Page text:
At the start of the second half in yesterday's Bledisloe Cup match, the ABs tried a short kick. It hit the ground short of the 10m line and was promptly snaffled by an Australian - still short of the 10m line. Unfortunately he knocked on.
Jaco Peyper explained that when the ball hit the ground first, it had not reached the 10m line, so that was the first infringement and he offered Australia the options.
My understanding is that the sanction only applies if the fact that the ball fails to reach the 10m line is the fault of the kicking team. The law does not specify that the ball must reach the 10m line while in the air.
It is well established that the opponents can play the ball before it reaches the 10m line and Peyper's explanation implies that the referee is playing advantage if the opponents gather the ball after a short bounce and play continues.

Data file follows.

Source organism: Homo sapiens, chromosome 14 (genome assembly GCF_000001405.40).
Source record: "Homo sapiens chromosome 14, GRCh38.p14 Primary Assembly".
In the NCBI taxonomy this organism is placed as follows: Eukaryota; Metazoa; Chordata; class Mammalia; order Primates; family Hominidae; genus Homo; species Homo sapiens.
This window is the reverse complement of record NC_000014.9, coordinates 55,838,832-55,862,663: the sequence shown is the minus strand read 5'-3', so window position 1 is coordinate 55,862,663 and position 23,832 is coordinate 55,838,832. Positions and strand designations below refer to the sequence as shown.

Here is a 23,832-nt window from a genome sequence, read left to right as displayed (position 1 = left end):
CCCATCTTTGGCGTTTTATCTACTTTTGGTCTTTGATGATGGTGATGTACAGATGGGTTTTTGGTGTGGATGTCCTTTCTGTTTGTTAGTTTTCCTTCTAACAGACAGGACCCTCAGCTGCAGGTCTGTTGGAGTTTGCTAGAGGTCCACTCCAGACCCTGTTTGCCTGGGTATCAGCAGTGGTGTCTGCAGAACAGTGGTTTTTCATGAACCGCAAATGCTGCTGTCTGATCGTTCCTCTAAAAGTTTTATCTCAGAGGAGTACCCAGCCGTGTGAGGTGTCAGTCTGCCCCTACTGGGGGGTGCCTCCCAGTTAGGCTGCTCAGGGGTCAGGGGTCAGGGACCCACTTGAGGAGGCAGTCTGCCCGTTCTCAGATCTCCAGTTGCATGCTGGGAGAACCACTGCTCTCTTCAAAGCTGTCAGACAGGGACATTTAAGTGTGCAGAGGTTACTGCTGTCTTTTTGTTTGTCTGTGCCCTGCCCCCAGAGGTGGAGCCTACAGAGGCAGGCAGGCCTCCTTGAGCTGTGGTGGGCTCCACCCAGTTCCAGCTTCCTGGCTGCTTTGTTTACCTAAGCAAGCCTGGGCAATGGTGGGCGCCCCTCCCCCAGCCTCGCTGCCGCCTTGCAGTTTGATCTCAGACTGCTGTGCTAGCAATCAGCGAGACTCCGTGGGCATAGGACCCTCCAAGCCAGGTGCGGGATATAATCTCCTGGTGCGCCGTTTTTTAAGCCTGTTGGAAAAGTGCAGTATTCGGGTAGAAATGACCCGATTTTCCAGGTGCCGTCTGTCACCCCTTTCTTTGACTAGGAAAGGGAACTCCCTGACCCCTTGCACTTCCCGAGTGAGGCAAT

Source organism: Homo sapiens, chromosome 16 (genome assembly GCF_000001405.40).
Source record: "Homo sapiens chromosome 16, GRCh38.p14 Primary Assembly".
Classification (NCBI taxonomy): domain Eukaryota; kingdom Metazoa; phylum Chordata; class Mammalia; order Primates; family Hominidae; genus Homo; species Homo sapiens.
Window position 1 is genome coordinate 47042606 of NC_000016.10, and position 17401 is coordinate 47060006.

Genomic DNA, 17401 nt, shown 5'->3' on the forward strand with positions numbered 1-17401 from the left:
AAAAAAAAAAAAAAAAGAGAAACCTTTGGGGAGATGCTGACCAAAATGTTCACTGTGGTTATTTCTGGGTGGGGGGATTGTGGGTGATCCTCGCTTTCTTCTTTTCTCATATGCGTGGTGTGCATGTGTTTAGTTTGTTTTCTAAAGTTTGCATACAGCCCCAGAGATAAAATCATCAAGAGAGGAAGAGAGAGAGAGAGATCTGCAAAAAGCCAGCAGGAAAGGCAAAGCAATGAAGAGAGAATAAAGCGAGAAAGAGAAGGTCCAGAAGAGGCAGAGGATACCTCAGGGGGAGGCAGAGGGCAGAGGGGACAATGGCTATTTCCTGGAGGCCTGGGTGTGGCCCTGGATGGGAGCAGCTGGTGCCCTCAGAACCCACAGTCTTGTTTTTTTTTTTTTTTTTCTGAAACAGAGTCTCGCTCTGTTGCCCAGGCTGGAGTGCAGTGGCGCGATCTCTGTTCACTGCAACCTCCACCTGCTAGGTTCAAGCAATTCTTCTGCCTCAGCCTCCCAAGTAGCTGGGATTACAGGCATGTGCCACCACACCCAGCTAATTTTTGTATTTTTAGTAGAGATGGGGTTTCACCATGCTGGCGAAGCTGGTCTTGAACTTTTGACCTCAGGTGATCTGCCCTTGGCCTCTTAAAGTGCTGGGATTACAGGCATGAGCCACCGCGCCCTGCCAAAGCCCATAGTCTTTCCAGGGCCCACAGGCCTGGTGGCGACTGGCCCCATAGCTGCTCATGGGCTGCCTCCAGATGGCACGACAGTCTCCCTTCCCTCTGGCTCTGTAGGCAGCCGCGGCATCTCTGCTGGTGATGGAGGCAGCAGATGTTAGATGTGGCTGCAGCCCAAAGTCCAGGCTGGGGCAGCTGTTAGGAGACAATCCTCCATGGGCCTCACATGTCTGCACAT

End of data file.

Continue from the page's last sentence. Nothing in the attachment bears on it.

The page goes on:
Was Peyper wrong?Hi
The law states:
6. The ball must reach the 10-metre line. Sanction: The non-kicking team has the optionof the kick being retaken or a scrum.
7. If the ball reaches the 10-metre line but is then blown back or if an opponent plays theball before it reaches the 10-metre line, play continues.So the Australian player 'played' the ball.
Played: The ball is played when it is intentionally touched by a playerSo play continues, if the Australian then knocks it would be a scrum. The Rugby Ref has never seen a precedent for playing advantage because the ball didn't go 10m. By playing the ball the Australian has accepted the kick off; what happens after that is up to him.
Was Peyper wrong? Let's just say his interpretation was different to the accepted norm'?
Thanks for a good observation
The Rugby Ref